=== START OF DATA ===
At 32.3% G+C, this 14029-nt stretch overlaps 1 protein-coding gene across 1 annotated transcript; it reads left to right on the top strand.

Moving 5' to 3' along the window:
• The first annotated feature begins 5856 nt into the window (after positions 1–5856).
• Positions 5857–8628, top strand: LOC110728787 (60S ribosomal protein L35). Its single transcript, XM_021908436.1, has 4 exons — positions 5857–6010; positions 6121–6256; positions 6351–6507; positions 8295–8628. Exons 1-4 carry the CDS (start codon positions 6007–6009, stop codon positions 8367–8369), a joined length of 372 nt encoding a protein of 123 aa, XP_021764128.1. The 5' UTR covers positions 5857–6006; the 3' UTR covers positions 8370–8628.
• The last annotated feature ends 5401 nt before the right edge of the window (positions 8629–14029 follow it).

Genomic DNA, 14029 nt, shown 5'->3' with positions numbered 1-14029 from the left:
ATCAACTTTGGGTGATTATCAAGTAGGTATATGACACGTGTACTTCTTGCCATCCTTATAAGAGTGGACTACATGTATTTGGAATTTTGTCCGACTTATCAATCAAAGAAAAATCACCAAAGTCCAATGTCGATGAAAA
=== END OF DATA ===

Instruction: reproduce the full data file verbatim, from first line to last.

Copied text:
At 32.3% G+C, this 14029-nt stretch overlaps 1 protein-coding gene across 1 annotated transcript; it reads left to right on the top strand.

Moving 5' to 3' along the window:
• The first annotated feature begins 5856 nt into the window (after positions 1–5856).
• Positions 5857–8628, top strand: LOC110728787 (60S ribosomal protein L35). Its single transcript, XM_021908436.1, has 4 exons — positions 5857–6010; positions 6121–6256; positions 6351–6507; positions 8295–8628. Exons 1-4 carry the CDS (start codon positions 6007–6009, stop codon positions 8367–8369), a joined length of 372 nt encoding a protein of 123 aa, XP_021764128.1. The 5' UTR covers positions 5857–6006; the 3' UTR covers positions 8370–8628.
• The last annotated feature ends 5401 nt before the right edge of the window (positions 8629–14029 follow it).

Genomic DNA, 14029 nt, shown 5'->3' with positions numbered 1-14029 from the left:
ATCAACTTTGGGTGATTATCAAGTAGGTATATGACACGTGTACTTCTTGCCATCCTTATAAGAGTGGACTACATGTATTTGGAATTTTGTCCGACTTATCAATCAAAGAAAAATCACCAAAGTCCAATGTCGATGAAAA